The catastrophic loss of indigenous biota triggered by the introductions of small mammals to New Zealand is well known. The country’s deeply endemic bird species, highly adapted to New Zealand’s pre-predator environments, are particularly vulnerable because of traits such as flightlessness, ground nesting, and highly specialised diet.
In response, numerous ecological restoration projects have been set up across the country and its offshore islands.
Each project has reported local predator control successes, but their collective contribution to the overall biodiversity narrative has remained unclear.
Manaaki Whenua researchers Rachelle Binny, John Innes, Andrea Byrom (NZ Biological Heritage National Science Challenge), Neil Fitzgerald, Robbie Price, and Roger Pech recently joined forces with researchers at DOC, the University of Canterbury, and Te Pūnaha Matatini, a Centre of Research Excellence hosted by the University of Auckland, to undertake a national meta-analysis of mainland restoration projects and their biodiversity outcomes.
Over the past 17 years, Manaaki Whenua has run annual ecosanctuaries workshops to facilitate contact between practitioners and to act as a conduit for science into the national sanctuary network. The relationships established through these meetings laid the foundations for a data-sharing collaboration among 27 ecosanctuaries, including projects led by community trusts, regional councils and DOC, who contributed close to 80 biodiversity datasets surveying hundreds of species for this national analysis.
The research team extracted 447 biodiversity response measures, including bird counts, invertebrate counts, seedling and sapling counts, from datasets and scientific reports on 16 sanctuaries with different management approaches to pest control, ranging from ring-fenced ecosanctuaries and peninsular ecosanctuaries to unfenced pest suppression schemes and possum control programmes.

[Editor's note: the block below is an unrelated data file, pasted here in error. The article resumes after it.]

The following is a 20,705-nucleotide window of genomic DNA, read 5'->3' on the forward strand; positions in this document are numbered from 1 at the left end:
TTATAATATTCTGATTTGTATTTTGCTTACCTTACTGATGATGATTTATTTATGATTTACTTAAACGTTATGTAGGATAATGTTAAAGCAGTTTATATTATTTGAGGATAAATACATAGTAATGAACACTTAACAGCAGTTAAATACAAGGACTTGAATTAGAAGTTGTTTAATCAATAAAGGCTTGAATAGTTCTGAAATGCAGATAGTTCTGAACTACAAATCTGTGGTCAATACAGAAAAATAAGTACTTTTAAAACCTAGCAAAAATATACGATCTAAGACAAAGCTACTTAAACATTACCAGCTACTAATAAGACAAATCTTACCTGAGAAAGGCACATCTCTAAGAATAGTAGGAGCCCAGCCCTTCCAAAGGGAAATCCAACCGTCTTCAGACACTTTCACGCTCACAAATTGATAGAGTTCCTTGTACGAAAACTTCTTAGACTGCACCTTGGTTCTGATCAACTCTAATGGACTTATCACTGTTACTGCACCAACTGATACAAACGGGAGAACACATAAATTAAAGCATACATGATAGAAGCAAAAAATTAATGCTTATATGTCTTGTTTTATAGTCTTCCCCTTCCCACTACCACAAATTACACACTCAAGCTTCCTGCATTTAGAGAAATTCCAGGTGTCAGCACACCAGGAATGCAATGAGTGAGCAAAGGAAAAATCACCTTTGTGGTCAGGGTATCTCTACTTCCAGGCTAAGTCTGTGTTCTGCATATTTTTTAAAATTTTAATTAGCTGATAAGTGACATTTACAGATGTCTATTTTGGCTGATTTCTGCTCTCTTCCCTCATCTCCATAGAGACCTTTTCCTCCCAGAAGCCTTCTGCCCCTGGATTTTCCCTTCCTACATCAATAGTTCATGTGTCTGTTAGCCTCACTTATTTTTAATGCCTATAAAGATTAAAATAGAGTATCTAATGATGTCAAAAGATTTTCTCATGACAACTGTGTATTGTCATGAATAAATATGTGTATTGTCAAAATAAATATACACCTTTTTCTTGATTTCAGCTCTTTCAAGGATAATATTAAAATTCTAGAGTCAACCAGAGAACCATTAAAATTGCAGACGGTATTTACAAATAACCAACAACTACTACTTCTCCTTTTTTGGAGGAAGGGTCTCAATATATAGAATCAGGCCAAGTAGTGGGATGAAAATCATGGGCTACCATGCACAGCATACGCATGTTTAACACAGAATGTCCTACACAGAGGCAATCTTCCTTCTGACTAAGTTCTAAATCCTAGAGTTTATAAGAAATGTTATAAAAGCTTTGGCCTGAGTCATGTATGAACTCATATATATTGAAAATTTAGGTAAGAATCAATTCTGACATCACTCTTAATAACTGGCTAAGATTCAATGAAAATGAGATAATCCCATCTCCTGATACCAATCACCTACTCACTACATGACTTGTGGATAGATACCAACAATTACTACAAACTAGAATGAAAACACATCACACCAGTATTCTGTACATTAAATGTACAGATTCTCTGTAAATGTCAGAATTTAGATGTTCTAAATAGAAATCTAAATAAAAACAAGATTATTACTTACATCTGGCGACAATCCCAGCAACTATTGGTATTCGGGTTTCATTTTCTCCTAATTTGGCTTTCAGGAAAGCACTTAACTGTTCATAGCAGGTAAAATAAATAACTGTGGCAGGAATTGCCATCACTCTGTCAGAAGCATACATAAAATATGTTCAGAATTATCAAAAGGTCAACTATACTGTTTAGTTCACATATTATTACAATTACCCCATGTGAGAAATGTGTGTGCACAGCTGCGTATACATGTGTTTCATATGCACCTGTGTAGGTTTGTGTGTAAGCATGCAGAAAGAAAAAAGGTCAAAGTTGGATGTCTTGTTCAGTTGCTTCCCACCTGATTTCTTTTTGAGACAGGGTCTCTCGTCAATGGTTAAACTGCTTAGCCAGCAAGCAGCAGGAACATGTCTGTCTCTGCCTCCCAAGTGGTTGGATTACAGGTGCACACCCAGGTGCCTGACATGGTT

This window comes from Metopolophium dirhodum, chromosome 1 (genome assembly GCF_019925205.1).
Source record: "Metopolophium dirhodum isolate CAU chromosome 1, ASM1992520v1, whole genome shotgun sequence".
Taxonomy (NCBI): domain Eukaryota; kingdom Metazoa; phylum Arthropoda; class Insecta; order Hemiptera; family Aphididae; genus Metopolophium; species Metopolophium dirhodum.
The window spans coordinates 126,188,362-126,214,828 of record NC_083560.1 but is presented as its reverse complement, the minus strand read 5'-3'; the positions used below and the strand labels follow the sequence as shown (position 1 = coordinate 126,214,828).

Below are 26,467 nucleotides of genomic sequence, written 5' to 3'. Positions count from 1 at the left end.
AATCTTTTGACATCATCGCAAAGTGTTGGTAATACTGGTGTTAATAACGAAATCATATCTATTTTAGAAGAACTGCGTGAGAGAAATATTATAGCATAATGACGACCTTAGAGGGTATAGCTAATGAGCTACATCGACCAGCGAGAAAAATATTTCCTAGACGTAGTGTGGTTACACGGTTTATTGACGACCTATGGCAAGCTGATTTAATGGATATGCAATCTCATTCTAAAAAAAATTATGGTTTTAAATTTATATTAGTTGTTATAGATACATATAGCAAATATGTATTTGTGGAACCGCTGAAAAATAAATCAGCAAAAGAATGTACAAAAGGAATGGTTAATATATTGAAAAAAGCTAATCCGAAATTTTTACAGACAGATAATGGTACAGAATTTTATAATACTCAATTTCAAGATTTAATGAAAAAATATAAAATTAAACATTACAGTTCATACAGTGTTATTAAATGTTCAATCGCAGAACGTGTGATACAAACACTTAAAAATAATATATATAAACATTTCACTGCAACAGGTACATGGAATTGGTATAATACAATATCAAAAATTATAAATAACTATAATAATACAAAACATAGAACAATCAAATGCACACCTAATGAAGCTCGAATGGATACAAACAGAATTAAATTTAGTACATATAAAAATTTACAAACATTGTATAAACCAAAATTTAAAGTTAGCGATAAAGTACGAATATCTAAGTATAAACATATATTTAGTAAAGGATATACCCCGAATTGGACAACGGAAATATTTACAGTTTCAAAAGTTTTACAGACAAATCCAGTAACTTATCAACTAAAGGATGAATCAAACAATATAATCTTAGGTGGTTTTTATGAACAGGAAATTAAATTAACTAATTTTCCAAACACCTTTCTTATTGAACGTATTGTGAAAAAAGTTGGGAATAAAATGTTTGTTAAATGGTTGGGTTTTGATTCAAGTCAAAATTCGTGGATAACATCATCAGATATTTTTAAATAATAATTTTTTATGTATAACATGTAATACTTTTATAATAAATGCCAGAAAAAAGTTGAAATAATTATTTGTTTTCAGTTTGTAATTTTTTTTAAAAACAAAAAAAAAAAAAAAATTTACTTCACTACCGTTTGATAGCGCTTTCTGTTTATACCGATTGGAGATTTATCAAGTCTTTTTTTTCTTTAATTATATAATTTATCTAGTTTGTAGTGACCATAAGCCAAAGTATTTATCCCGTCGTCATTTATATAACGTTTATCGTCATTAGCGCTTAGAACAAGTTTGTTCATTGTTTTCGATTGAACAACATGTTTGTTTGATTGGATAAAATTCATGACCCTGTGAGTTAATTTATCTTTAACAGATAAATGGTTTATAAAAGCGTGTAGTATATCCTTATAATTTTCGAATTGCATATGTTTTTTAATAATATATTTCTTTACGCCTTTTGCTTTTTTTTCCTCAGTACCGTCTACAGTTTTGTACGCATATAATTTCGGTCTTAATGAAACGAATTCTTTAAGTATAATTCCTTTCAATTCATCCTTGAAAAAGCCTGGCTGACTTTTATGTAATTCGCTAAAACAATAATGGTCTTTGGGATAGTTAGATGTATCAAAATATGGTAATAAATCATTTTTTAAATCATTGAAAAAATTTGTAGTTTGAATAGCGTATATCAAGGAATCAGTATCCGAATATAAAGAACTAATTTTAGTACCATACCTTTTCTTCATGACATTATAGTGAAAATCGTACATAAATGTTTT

For each response measure an ‘effect size’ was calculated to measure the biodiversity benefit of pest control and these sizes were then combined to give an overall measure of biodiversity benefit across multiple projects. Changes in benefits for birds, invertebrates and vegetation were tracked for each year that there had been intensive multi-species pest control, over 20 years of restoration.
The results, published recently in Ecological Monographs, found that there were strong benefits for native birds, invertebrates, and vegetation from all types of pest-managed restoration on the mainland. The greatest benefits came from pest control regimes that focused on eradication, such as fenced ecosanctuaries.
Within bird species, deep endemics benefited the most from pest control, with complete eradication or sustained suppression of pests to very low levels providing the best outcomes. A key finding was that after about 7 years of being pest-free, deep endemics were abundant enough to out-compete exotic bird species. There was also evidence of pest control providing some benefit to endemic invertebrates as well as birds, in particular wētā.
“Thanks to this data-sharing collaboration among ecosanctuaries, we now have extensive new evidence that invasive pest control is an effective approach to ecological restoration,” says Dr Binny.
“Knowing the long-term biodiversity benefits we get from eradication compared with suppression will be critical for designing an effective national strategy for restoration on Aotearoa’s mainland.”
LINK: Long‐term biodiversity trajectories for pest‐managed ecological restorations: eradication vs. suppression
Source: Manaaki Whenua – Landcare Research